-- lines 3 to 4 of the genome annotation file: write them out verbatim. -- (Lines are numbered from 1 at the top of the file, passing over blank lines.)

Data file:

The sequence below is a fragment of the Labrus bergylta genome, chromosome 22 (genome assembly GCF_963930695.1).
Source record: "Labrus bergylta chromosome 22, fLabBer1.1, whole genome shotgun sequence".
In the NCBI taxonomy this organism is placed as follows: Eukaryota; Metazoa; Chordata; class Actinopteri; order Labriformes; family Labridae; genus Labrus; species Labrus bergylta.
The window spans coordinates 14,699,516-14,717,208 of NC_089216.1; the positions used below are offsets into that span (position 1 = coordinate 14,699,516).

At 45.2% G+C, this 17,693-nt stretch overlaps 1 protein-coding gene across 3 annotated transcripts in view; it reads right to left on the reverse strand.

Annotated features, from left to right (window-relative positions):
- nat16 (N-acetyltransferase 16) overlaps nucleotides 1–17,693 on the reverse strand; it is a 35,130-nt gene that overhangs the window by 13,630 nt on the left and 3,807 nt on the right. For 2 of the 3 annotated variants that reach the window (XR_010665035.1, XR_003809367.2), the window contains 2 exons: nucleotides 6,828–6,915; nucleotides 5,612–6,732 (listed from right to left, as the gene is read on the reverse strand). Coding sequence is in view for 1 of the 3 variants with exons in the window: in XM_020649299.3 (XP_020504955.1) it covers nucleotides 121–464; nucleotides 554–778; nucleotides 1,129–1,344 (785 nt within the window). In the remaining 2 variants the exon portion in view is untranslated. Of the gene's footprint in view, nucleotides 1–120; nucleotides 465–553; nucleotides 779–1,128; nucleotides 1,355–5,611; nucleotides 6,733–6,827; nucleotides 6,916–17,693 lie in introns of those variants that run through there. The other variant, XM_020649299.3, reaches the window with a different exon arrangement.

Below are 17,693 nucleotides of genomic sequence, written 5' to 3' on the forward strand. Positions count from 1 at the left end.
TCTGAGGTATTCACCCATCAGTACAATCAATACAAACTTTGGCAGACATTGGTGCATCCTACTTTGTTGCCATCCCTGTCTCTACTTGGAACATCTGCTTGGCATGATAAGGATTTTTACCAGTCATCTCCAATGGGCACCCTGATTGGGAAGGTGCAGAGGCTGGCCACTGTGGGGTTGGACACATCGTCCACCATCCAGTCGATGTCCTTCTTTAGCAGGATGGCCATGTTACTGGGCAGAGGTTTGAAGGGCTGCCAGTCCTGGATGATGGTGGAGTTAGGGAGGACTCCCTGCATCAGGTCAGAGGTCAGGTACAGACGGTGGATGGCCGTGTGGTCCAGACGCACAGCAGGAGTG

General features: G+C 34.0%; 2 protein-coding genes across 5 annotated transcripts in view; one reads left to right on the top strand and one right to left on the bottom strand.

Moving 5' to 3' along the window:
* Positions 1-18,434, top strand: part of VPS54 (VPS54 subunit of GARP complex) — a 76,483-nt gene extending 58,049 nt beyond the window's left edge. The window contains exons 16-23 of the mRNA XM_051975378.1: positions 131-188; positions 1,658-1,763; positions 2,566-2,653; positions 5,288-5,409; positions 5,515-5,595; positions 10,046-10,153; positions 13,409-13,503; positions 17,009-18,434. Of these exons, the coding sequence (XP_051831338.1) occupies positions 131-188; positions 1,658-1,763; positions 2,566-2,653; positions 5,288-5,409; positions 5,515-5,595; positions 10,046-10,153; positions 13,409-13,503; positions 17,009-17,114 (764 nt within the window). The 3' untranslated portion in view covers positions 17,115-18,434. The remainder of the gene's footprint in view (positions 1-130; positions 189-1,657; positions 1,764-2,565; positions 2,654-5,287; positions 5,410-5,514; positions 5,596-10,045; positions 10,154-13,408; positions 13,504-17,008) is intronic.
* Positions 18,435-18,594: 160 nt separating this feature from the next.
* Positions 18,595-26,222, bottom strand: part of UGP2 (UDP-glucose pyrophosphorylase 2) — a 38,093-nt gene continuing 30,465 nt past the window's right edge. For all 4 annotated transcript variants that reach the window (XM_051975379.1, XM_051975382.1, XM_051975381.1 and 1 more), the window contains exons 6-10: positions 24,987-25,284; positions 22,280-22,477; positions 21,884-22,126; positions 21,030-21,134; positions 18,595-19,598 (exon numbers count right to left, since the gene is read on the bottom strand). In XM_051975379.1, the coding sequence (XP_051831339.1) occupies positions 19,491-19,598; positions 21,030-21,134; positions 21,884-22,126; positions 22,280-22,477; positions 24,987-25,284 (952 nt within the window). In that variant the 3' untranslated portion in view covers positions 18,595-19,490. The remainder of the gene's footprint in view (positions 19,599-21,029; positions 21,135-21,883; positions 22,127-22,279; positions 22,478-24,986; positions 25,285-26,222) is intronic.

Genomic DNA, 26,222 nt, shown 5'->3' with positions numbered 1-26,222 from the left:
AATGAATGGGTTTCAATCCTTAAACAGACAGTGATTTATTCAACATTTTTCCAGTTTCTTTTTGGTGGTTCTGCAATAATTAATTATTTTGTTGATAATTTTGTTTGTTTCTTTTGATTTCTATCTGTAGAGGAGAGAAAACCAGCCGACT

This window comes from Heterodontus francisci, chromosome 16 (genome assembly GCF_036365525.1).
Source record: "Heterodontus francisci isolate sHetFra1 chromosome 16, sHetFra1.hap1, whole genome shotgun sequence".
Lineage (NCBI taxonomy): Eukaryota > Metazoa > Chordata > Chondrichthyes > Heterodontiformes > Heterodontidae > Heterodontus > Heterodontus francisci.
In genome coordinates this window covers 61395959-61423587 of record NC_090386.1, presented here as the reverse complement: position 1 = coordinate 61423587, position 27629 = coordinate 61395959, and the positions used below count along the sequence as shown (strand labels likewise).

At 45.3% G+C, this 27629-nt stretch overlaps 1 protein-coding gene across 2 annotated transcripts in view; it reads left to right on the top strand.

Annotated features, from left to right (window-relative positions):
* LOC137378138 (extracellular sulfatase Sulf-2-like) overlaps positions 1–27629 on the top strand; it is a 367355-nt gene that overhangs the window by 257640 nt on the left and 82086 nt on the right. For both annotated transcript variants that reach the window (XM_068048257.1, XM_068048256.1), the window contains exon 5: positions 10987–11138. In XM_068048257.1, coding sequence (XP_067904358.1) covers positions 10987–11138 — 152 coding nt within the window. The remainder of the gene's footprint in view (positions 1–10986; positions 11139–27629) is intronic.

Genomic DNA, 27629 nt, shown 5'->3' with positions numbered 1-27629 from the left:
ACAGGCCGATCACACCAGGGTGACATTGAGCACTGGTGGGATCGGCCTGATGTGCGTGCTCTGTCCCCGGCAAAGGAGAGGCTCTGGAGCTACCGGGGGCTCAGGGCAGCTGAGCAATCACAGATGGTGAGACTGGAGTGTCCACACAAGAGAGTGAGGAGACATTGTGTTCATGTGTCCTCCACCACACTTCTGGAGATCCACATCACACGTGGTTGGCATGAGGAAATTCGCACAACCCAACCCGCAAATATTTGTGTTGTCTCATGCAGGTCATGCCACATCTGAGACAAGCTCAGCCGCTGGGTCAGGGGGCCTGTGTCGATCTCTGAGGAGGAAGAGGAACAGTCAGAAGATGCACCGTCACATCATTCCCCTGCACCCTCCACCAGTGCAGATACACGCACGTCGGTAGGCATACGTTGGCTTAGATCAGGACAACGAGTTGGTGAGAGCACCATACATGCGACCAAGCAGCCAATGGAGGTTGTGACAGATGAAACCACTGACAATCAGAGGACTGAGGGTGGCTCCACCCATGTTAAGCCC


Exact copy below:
In the NCBI taxonomy this organism is placed as follows: Eukaryota; Metazoa; Chordata; class Actinopteri; order Labriformes; family Labridae; genus Labrus; species Labrus bergylta.
The window spans coordinates 14,699,516-14,717,208 of NC_089216.1; the positions used below are offsets into that span (position 1 = coordinate 14,699,516).